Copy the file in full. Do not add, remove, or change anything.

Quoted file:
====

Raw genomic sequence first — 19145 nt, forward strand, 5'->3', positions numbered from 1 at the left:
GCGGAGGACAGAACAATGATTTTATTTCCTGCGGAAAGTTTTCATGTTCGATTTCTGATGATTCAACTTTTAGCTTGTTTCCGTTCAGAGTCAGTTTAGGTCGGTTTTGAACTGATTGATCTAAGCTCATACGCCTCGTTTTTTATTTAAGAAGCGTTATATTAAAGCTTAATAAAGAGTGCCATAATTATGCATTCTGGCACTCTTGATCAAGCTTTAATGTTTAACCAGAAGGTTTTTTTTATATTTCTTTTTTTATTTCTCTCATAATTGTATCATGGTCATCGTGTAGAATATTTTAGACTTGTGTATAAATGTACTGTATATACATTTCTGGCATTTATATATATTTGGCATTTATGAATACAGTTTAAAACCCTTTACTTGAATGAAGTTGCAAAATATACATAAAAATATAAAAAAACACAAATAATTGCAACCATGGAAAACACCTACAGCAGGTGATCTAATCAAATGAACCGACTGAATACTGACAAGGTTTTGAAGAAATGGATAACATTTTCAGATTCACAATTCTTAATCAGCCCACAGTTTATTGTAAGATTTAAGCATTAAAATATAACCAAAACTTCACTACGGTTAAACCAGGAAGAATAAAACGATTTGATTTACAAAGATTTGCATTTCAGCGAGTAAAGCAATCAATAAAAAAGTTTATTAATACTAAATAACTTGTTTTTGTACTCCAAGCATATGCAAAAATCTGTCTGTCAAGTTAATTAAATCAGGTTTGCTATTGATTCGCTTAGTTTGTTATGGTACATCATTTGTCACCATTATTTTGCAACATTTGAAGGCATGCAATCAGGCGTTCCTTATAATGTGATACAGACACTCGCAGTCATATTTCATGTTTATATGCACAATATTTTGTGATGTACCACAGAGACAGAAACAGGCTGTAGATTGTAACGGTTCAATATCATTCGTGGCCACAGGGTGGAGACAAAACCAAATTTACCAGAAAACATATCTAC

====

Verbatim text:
Raw genomic sequence first — 19145 nt, forward strand, 5'->3', positions numbered from 1 at the left:
GCGGAGGACAGAACAATGATTTTATTTCCTGCGGAAAGTTTTCATGTTCGATTTCTGATGATTCAACTTTTAGCTTGTTTCCGTTCAGAGTCAGTTTAGGTCGGTTTTGAACTGATTGATCTAAGCTCATACGCCTCGTTTTTTATTTAAGAAGCGTTATATTAAAGCTTAATAAAGAGTGCCATAATTATGCATTCTGGCACTCTTGATCAAGCTTTAATGTTTAACCAGAAGGTTTTTTTTATATTTCTTTTTTTATTTCTCTCATAATTGTATCATGGTCATCGTGTAGAATATTTTAGACTTGTGTATAAATGTACTGTATATACATTTCTGGCATTTATATATATTTGGCATTTATGAATACAGTTTAAAACCCTTTACTTGAATGAAGTTGCAAAATATACATAAAAATATAAAAAAACACAAATAATTGCAACCATGGAAAACACCTACAGCAGGTGATCTAATCAAATGAACCGACTGAATACTGACAAGGTTTTGAAGAAATGGATAACATTTTCAGATTCACAATTCTTAATCAGCCCACAGTTTATTGTAAGATTTAAGCATTAAAATATAACCAAAACTTCACTACGGTTAAACCAGGAAGAATAAAACGATTTGATTTACAAAGATTTGCATTTCAGCGAGTAAAGCAATCAATAAAAAAGTTTATTAATACTAAATAACTTGTTTTTGTACTCCAAGCATATGCAAAAATCTGTCTGTCAAGTTAATTAAATCAGGTTTGCTATTGATTCGCTTAGTTTGTTATGGTACATCATTTGTCACCATTATTTTGCAACATTTGAAGGCATGCAATCAGGCGTTCCTTATAATGTGATACAGACACTCGCAGTCATATTTCATGTTTATATGCACAATATTTTGTGATGTACCACAGAGACAGAAACAGGCTGTAGATTGTAACGGTTCAATATCATTCGTGGCCACAGGGTGGAGACAAAACCAAATTTACCAGAAAACATATCTAC